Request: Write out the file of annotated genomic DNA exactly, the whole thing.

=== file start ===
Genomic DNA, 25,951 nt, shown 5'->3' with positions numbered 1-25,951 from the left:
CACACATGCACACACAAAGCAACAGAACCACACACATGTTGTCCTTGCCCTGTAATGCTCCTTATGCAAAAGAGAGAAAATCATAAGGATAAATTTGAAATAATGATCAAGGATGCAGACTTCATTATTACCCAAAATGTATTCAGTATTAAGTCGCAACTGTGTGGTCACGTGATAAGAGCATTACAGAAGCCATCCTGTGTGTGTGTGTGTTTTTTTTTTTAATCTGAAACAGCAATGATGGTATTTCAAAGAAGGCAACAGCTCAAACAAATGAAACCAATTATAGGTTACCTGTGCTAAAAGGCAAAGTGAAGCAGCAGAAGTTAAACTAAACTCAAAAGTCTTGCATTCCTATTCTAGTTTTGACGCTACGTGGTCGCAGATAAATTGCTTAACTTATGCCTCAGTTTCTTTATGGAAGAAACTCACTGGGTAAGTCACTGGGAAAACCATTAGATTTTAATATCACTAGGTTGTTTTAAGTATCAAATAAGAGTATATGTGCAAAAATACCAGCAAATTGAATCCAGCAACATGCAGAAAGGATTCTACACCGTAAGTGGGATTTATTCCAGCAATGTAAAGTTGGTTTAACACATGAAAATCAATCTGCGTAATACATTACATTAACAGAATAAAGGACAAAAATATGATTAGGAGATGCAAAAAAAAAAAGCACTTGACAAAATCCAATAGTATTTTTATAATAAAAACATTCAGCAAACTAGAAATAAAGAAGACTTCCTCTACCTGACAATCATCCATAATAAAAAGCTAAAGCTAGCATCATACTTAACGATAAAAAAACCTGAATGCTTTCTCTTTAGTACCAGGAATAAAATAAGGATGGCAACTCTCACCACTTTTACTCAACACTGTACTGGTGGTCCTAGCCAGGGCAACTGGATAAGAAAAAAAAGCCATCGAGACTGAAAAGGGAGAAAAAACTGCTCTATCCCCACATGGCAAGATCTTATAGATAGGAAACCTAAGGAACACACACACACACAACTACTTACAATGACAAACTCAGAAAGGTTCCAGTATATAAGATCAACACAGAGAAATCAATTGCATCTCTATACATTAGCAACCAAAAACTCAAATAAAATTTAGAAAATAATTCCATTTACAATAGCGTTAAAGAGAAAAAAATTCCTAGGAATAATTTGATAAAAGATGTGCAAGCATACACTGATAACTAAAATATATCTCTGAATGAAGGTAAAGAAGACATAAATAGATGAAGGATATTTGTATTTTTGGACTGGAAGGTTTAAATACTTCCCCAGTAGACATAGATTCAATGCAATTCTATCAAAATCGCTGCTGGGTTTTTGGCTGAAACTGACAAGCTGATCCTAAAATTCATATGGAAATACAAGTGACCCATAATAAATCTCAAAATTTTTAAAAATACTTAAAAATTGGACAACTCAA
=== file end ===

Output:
Genomic DNA, 25,951 nt, shown 5'->3' with positions numbered 1-25,951 from the left:
CACACATGCACACACAAAGCAACAGAACCACACACATGTTGTCCTTGCCCTGTAATGCTCCTTATGCAAAAGAGAGAAAATCATAAGGATAAATTTGAAATAATGATCAAGGATGCAGACTTCATTATTACCCAAAATGTATTCAGTATTAAGTCGCAACTGTGTGGTCACGTGATAAGAGCATTACAGAAGCCATCCTGTGTGTGTGTGTGTTTTTTTTTTTAATCTGAAACAGCAATGATGGTATTTCAAAGAAGGCAACAGCTCAAACAAATGAAACCAATTATAGGTTACCTGTGCTAAAAGGCAAAGTGAAGCAGCAGAAGTTAAACTAAACTCAAAAGTCTTGCATTCCTATTCTAGTTTTGACGCTACGTGGTCGCAGATAAATTGCTTAACTTATGCCTCAGTTTCTTTATGGAAGAAACTCACTGGGTAAGTCACTGGGAAAACCATTAGATTTTAATATCACTAGGTTGTTTTAAGTATCAAATAAGAGTATATGTGCAAAAATACCAGCAAATTGAATCCAGCAACATGCAGAAAGGATTCTACACCGTAAGTGGGATTTATTCCAGCAATGTAAAGTTGGTTTAACACATGAAAATCAATCTGCGTAATACATTACATTAACAGAATAAAGGACAAAAATATGATTAGGAGATGCAAAAAAAAAAAGCACTTGACAAAATCCAATAGTATTTTTATAATAAAAACATTCAGCAAACTAGAAATAAAGAAGACTTCCTCTACCTGACAATCATCCATAATAAAAAGCTAAAGCTAGCATCATACTTAACGATAAAAAAACCTGAATGCTTTCTCTTTAGTACCAGGAATAAAATAAGGATGGCAACTCTCACCACTTTTACTCAACACTGTACTGGTGGTCCTAGCCAGGGCAACTGGATAAGAAAAAAAAGCCATCGAGACTGAAAAGGGAGAAAAAACTGCTCTATCCCCACATGGCAAGATCTTATAGATAGGAAACCTAAGGAACACACACACACACAACTACTTACAATGACAAACTCAGAAAGGTTCCAGTATATAAGATCAACACAGAGAAATCAATTGCATCTCTATACATTAGCAACCAAAAACTCAAATAAAATTTAGAAAATAATTCCATTTACAATAGCGTTAAAGAGAAAAAAATTCCTAGGAATAATTTGATAAAAGATGTGCAAGCATACACTGATAACTAAAATATATCTCTGAATGAAGGTAAAGAAGACATAAATAGATGAAGGATATTTGTATTTTTGGACTGGAAGGTTTAAATACTTCCCCAGTAGACATAGATTCAATGCAATTCTATCAAAATCGCTGCTGGGTTTTTGGCTGAAACTGACAAGCTGATCCTAAAATTCATATGGAAATACAAGTGACCCATAATAAATCTCAAAATTTTTAAAAATACTTAAAAATTGGACAACTCAA